set.seed(245)
random <- array(data = sample(c(rep(1,2048), rep(0,2048)), 4096, replace = FALSE),
dim = c(16,16,16))
```

The fourth is once again drawn from an equal pool, but this time, there is a much higher probability of drawing a 1 than a 0, with the end result being that most of the ones will end up in the front of the array, and most zeroes in the back:

```
# 16*16*16 gradient array
set.seed(245)
gradient <- array(data = sample(c(rep(1,2048), rep(0,2048)), 4096, replace = FALSE,
prob = c(rep(0.9,2048), rep(0.1,2048))),
dim = c(16,16,16))
```

We can plot cross-sections of these arrays to get a clearer sense of how their spatial patterns differ. The plots below show occupied cells as black and empty ones as white:

```
par(mfrow = c(1, 4), mar = c(0.5,0.5,0.5,0.5), bg = "gray90")
image(t(uniform[1,,]),col = c("white","black"),axes = FALSE, asp = 1)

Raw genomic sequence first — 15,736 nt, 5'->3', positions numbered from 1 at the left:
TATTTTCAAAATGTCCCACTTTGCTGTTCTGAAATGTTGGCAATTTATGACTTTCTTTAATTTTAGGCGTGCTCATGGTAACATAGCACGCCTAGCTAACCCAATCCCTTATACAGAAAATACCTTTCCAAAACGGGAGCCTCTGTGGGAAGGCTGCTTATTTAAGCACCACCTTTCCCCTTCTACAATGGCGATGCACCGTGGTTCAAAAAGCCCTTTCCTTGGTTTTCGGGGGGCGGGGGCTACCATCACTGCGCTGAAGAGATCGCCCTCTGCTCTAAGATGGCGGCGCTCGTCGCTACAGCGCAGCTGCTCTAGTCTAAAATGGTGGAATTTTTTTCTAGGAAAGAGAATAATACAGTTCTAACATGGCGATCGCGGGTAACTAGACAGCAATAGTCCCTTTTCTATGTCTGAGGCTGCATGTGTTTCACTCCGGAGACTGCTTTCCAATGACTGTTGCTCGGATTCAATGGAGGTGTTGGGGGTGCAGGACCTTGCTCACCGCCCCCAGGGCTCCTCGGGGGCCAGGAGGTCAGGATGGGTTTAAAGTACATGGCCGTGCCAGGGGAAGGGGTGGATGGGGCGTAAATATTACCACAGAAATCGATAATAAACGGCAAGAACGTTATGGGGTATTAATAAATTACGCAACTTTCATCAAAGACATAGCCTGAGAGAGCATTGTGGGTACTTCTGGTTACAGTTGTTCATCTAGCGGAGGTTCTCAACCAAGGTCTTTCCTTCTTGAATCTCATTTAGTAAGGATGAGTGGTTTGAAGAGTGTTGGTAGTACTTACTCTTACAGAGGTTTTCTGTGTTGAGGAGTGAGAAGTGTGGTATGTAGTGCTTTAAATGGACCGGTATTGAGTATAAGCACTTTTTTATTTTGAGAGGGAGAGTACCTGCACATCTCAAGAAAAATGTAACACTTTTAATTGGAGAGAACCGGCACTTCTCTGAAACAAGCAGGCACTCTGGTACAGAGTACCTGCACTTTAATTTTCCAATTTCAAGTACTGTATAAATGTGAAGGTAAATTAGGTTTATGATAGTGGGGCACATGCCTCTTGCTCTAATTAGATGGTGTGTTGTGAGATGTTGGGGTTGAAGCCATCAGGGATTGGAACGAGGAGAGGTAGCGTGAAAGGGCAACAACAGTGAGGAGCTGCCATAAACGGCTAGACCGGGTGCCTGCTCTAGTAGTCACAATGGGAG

image(t(segregated[1,,]),col = c("white","black"),axes = FALSE, asp = 1)
image(t(random[1,,]),col = c("white","black"),axes = FALSE, asp = 1)
image(t(gradient[1,,]),col = c("white","black"),axes = FALSE, asp = 1)
```

Keep in mind that the arrays themselves are 3 dimensional — these
figures merely show a 2D slice of each of them. We can see very clearly
that each spatial pattern is quite different, but `lacunr`

offers a means of quantifying those differences. This is accomplished
using the `lacunarity()`

function:

```
# calculate lacunarity at all box sizes for each array
lac_unif <- lacunarity(uniform, box_sizes = "all")
lac_segregated <- lacunarity(segregated, box_sizes = "all")
lac_random <- lacunarity(random, box_sizes = "all")
lac_grad <- lacunarity(gradient, box_sizes = "all")
```

`lacunarity()`

returns a `data.frame`

containing \(\Lambda(r)\) values at the
desired box sizes. These can be plotted using one of
`lacunr`

’s convenience plotting functions:

```
# plot all four lacunarity curves
lac_plot(lac_segregated, lac_grad, lac_random, lac_unif,
group_names = c("Segregated","Gradient","Random","Uniform"))
```

There are several key takeaways from this figure: